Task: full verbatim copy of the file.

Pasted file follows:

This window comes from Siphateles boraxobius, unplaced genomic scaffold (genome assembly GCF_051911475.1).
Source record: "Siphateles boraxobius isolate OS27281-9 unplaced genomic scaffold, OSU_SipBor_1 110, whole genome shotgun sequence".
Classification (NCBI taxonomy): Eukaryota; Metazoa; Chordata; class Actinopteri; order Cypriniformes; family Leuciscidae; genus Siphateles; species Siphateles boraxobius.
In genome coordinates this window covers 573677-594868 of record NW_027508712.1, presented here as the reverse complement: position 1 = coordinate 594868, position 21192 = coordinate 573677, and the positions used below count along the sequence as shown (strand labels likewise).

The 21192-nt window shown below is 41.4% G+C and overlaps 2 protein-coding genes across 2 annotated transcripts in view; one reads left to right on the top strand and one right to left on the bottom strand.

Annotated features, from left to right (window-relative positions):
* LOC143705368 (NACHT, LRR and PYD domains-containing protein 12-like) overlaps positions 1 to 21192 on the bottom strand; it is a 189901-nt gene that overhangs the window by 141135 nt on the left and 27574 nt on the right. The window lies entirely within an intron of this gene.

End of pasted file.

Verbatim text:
This window comes from Siphateles boraxobius, unplaced genomic scaffold (genome assembly GCF_051911475.1).
Source record: "Siphateles boraxobius isolate OS27281-9 unplaced genomic scaffold, OSU_SipBor_1 110, whole genome shotgun sequence".
Classification (NCBI taxonomy): Eukaryota; Metazoa; Chordata; class Actinopteri; order Cypriniformes; family Leuciscidae; genus Siphateles; species Siphateles boraxobius.
In genome coordinates this window covers 573677-594868 of record NW_027508712.1, presented here as the reverse complement: position 1 = coordinate 594868, position 21192 = coordinate 573677, and the positions used below count along the sequence as shown (strand labels likewise).

The 21192-nt window shown below is 41.4% G+C and overlaps 2 protein-coding genes across 2 annotated transcripts in view; one reads left to right on the top strand and one right to left on the bottom strand.

Annotated features, from left to right (window-relative positions):
* LOC143705368 (NACHT, LRR and PYD domains-containing protein 12-like) overlaps positions 1 to 21192 on the bottom strand; it is a 189901-nt gene that overhangs the window by 141135 nt on the left and 27574 nt on the right. The window lies entirely within an intron of this gene.